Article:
Irish (n.) Look up Irish at
c. 1200, "the Irish people," from Old English Iras "inhabitant of Ireland." This is from Old Norse irar, which comes ultimately from Old Irish Eriu (accusative Eirinn, Erinn) "Erin." The reconstructed ancestry of this derives it from Old Celtic *Iveriu (accusative *Iverionem, ablative *Iverione), perhaps (Watkins) from PIE *pi-wer- "fertile," literally "fat," from root *peie- "to be fat, swell" (see fat (adj.)).

From mid-15c. in reference to the Celtic language spoken in Ireland. Some Middle English forms of the word suggest influence of (or punning on) Old French irais, irois "wrathful, bad-tempered" (literally "ire-ous") and Irais "Irish."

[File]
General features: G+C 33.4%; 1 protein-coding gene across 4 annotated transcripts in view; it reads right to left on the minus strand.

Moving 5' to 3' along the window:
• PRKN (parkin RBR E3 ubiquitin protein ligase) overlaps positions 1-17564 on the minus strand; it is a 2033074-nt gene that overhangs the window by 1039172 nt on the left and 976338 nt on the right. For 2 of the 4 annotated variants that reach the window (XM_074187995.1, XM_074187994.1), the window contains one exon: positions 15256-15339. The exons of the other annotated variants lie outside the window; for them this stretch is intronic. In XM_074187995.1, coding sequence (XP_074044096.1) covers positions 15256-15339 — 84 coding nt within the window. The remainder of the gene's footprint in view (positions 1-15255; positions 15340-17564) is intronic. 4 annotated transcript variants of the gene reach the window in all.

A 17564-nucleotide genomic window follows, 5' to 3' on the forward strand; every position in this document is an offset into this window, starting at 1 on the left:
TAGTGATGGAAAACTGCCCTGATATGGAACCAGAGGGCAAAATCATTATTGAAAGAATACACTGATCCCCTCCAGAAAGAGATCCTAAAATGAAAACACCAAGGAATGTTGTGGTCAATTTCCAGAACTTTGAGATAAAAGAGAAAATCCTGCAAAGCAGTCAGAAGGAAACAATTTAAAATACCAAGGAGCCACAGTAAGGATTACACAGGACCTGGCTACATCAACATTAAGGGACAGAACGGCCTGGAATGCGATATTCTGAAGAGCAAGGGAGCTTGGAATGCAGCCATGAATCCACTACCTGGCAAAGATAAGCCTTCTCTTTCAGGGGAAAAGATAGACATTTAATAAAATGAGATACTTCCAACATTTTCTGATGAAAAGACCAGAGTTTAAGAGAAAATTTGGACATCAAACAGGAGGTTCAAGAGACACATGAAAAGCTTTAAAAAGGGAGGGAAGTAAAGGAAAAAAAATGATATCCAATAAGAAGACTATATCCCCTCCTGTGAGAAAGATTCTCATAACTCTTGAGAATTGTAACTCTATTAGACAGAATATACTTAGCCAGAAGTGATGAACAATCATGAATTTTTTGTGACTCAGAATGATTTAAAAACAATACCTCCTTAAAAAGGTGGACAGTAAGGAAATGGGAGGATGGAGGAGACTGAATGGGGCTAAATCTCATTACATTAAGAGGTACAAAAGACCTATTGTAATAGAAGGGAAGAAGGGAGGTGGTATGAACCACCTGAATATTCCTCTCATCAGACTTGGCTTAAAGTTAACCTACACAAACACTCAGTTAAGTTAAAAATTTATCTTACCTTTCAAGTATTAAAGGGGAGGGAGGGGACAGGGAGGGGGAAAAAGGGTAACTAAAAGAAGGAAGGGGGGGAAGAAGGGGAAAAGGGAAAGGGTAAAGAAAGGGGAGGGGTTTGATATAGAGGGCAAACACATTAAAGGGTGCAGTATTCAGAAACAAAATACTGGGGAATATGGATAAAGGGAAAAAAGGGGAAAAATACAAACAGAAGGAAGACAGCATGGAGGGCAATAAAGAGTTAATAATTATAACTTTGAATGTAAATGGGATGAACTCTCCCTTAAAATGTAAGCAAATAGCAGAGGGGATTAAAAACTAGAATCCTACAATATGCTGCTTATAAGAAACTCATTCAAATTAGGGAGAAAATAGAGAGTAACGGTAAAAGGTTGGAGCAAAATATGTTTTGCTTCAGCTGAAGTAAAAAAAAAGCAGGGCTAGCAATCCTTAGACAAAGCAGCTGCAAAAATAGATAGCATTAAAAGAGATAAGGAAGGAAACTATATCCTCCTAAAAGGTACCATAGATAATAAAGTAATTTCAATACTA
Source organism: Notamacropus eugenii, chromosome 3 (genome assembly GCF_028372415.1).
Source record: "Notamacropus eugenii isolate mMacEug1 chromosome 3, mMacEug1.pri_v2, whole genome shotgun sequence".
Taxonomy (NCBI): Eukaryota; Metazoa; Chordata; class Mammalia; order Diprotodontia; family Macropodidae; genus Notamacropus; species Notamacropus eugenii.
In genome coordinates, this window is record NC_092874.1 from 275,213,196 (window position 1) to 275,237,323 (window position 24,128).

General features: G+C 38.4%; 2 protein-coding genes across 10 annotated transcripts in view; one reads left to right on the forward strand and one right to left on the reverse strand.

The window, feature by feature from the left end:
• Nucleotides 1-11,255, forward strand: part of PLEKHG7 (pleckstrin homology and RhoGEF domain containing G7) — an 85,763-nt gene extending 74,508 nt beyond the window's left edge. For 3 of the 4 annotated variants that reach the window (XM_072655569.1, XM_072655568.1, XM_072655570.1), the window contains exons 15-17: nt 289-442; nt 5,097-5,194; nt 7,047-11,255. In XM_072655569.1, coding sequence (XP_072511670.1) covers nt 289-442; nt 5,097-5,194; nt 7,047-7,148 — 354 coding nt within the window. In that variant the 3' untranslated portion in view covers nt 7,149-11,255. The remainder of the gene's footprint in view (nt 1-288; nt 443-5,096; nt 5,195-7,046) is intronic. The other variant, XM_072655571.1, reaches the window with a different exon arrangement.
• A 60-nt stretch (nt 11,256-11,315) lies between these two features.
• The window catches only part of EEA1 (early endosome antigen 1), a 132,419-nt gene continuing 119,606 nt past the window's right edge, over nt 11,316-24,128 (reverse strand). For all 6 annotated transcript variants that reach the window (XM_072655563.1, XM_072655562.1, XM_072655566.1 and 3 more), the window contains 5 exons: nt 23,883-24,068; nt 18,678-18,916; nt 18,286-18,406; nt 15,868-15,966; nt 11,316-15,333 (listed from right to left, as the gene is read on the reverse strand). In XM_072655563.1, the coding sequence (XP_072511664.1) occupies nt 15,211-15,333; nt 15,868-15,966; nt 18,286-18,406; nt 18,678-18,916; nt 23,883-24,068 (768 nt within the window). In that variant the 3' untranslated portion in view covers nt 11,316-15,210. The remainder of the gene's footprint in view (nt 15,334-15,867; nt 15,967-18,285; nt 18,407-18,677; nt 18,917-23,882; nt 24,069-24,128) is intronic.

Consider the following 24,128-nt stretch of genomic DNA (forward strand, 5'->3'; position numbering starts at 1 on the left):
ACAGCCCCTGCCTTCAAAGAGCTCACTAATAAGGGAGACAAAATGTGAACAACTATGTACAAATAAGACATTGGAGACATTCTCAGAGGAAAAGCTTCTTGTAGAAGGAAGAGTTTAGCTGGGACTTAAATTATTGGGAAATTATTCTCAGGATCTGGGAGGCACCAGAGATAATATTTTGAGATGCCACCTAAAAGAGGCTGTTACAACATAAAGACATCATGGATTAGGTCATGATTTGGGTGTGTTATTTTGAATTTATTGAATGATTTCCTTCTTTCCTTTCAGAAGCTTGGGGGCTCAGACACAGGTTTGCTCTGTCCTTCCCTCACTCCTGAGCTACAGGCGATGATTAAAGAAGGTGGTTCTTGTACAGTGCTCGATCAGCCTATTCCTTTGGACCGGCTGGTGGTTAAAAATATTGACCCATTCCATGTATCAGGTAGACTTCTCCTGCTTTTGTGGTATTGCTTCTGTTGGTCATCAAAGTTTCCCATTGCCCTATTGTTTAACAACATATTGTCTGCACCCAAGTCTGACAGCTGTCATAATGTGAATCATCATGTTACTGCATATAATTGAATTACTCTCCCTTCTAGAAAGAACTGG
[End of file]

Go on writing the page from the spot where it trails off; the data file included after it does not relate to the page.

Meaning "temper, passion" is 1834, American English (first attested in writings of Davy Crockett), from the legendary pugnacity of the Irish. Irish-American (n.) is from 1816 (as an adjective from 1820). Wild Irish (late 14c.) originally were those not under English rule; Black Irish in reference to those of Mediterranean appearance is from 1888.
Irish (adj.) Look up Irish at
c. 1200, Irisce, "of Irish nationality;" see Irish (n.). Irish stew is attested from 1814; Irish lace is from 1851; Irish coffee is from 1950. Meaning "Irish in nature or character," it is attested from 1580s, and until 19c. often meaning "contradictory." In later use often mocking or dismissive, such as Irish apricot "potato," Irish daisy "common dandelion."